I noticed the first flowers on my broad beans over the past few days. Which means it’s time to get ready for the harvest.
We don’t seem to have had as much frost this year as last. It’s been raining a lot. But this morning we had what passes for a heavier frost in our backyard, so I thought I’d show you how the winter vegies I have growing cope.
Another winter and I’ve improved by four the number of things I can harvest out of the garden: lemons (a yield of ten fruits!), rhubarb, chervil and red mustard. I have some way to go before I conquer the winter harvest.
Well yes, it’s a vegetable. But it eats like fruit. Anyway, I was thrilled when after a long hot spring and summer, my rhubarb started showing signs of life in autumn.
The hot weather has passed, there leaves are turning, and there are mild sunny days with cool breezes. So I’ve come out of my summer hibernation to get the garden ready for winter.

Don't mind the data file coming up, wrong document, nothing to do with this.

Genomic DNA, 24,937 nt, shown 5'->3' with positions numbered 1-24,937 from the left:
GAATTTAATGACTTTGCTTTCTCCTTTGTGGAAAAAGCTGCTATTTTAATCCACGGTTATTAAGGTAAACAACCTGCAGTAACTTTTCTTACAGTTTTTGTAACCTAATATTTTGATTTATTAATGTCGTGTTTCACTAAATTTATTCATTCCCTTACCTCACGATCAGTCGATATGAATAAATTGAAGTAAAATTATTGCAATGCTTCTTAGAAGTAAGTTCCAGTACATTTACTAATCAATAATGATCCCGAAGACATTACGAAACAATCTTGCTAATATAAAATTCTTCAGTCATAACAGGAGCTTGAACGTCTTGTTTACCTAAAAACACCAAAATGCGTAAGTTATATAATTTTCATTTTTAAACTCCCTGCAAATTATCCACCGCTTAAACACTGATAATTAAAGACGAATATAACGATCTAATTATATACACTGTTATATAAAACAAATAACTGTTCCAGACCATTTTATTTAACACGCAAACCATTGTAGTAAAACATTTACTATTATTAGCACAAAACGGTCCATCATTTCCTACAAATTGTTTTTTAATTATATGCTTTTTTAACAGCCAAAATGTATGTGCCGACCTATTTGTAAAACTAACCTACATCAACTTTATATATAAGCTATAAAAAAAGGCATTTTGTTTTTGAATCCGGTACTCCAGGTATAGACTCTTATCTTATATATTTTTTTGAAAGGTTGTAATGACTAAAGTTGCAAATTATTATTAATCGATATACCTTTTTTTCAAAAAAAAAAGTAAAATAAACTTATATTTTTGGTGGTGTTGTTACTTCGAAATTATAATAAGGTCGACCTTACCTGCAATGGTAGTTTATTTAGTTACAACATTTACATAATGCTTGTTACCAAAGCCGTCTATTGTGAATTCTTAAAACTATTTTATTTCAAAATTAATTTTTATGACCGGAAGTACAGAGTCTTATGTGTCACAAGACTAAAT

It’s the time of the year in the temperate southern hemisphere to be planting garlic so that in 6-8 months you can be digging up deliciousness like this:
January has been milder than the preceding months, with some much needed rain and cooler temperatures. Everything in the garden seems happier. But it doesn’t look startlingly different to the December photos. Except perhaps the flowers are more noticeable.
I’ve had a long hiatus from my little blog. The warm and often hot spring weather has meant I spent the past few months battling the sun and the heat, lost heart, installed a drip system, and regained hope.
There’s been a lot of growth in the last month. We’ve had a lot of warm weather so far this spring, but I’m not sure if this is typical for this time of year. I seem to spend every spare moment in the garden doing little jobs – sowing seeds, thinning seedlings, feeding liquid fertiliser, and picking a few bits and pieces.
We live in a cool temperate climate. We get a lot of frost in winter, and often times (or so I’m told, but we have only lived here for 18 months) late frosts in spring, but hot summers. Autumn 2015 was pretty warm until May. Then it has felt relentlessly very cold, including as I type this. This year was the first year I’ve been planting up my food garden, so I’m extra keen to see signs of spring on its way. Here’s what’s happening at the end of September.